Today we arrived in Rabanal del Camino. It is a small town founded in the 12th century solely for the use of pilgrims on the Camino. We walked up hill most of the way, and though the incline was gradual the steady thinning of air was noticeable. Tomorrow we will reach our highest altitude at 1508m above sea level and the Cruz de Ferro (the Iron Cross).
We have been told that the third day of walking will be the hardest and after this point we will find the days easier and find ourselves with more energy, hopefully this is true. The walking itself maybe tiring, but it is the ground surface which has proved to be the most difficult factor. Asphalt and concrete are to be dreaded as they leave feet aching and joints sore. However in the final kilometer of approach to Rabanal the path turned into a forgiving clay, which was much easier to walk on.
The scenery is, of course, stunning. The day varied from long expanses of flowered fields to quaint towns and villages. The mountains which previously lay ahead move closer around us and loom ever in the distance. Though the area becomes dryer and the plants more desert-ous the view remains surreally spectacular, stretching as far as the eye can see.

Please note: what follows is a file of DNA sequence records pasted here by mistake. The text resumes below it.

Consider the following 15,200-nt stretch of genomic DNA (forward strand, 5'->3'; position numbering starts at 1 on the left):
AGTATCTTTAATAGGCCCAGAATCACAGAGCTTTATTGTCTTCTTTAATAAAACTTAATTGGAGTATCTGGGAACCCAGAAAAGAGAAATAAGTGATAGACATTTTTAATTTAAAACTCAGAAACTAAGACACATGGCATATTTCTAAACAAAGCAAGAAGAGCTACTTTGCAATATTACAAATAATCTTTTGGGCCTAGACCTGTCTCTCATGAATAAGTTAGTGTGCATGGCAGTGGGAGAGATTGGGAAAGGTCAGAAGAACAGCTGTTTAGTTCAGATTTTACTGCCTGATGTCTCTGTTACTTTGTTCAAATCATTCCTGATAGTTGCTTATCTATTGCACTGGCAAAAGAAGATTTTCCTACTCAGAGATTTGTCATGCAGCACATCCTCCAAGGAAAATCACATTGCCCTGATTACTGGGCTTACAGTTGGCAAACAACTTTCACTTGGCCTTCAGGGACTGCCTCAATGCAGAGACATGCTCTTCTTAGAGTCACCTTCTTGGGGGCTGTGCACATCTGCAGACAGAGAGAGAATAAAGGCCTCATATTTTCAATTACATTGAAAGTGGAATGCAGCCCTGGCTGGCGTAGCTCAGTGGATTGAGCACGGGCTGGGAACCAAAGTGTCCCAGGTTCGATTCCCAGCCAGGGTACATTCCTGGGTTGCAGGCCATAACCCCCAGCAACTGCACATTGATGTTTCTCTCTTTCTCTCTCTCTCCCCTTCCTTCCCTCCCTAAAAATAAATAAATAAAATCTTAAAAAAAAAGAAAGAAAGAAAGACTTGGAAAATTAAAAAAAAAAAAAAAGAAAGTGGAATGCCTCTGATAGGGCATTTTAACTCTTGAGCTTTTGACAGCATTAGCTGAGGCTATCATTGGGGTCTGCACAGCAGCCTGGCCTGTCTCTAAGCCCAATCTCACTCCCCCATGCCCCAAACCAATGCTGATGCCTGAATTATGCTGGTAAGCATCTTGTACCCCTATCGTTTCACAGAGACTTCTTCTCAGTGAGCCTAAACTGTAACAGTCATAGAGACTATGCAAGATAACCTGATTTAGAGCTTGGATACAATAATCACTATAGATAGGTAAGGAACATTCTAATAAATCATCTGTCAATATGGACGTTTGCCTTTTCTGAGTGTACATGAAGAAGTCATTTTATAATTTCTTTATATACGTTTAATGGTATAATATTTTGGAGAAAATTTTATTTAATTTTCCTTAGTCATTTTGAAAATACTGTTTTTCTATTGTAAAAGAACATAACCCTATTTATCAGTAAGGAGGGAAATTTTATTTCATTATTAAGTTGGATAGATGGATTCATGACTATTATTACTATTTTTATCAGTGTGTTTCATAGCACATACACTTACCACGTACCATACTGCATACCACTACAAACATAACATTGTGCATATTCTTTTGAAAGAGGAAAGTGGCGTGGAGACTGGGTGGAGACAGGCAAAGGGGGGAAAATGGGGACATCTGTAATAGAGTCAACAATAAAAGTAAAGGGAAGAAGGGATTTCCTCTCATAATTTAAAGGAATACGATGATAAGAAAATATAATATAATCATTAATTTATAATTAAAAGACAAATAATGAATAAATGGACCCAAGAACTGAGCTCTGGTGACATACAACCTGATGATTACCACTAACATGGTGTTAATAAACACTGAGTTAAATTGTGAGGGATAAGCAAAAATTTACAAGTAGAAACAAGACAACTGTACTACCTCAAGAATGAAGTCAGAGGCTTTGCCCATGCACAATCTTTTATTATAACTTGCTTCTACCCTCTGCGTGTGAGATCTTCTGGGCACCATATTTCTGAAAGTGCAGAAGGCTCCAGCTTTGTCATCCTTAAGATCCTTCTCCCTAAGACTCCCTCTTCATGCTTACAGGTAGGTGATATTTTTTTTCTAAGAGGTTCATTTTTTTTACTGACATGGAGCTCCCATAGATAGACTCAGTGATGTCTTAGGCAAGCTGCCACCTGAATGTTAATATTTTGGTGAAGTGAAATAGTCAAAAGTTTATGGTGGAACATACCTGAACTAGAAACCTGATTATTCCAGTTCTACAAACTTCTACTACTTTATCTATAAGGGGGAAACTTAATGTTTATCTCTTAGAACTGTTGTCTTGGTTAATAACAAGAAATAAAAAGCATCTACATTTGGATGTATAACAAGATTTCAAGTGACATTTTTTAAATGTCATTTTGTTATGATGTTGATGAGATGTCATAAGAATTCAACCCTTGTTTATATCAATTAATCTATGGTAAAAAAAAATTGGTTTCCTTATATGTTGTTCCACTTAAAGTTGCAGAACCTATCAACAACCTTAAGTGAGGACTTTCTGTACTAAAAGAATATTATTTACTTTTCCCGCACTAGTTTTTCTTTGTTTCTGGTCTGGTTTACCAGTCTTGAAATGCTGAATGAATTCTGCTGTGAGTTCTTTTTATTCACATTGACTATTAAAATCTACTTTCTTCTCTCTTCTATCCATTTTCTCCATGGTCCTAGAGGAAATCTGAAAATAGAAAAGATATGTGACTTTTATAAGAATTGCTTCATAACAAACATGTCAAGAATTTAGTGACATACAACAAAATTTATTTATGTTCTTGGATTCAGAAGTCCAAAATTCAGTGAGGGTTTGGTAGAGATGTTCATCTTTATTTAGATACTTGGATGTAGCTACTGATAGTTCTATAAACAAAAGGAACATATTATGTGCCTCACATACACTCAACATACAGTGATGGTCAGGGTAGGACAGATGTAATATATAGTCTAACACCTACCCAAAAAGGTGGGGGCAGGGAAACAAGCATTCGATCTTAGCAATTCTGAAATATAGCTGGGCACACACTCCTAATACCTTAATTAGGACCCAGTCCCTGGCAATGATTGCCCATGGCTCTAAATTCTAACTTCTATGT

We have found the best cure for failing spirits while walking is a song to move to, be it the Battle Hymn of the Republic (an excellent marching song), the entire first act of Les Miserables (which takes up considerable time), or just a chorus of humming the Lord of the Rings theme while cresting a hill (always inspiring); entertainment is never hard to find. There are also, of course, quite times where there is nothing to be heard but the tread of your own feet and the wind about you. I have found that both situations have their benefits be it for camaraderie or introspection.
Tomorrow is a steep up hill followed by a rapid decline into the village of Molinaseca. As both one of the longer and more difficult walks it shall prove to be an interesting experience.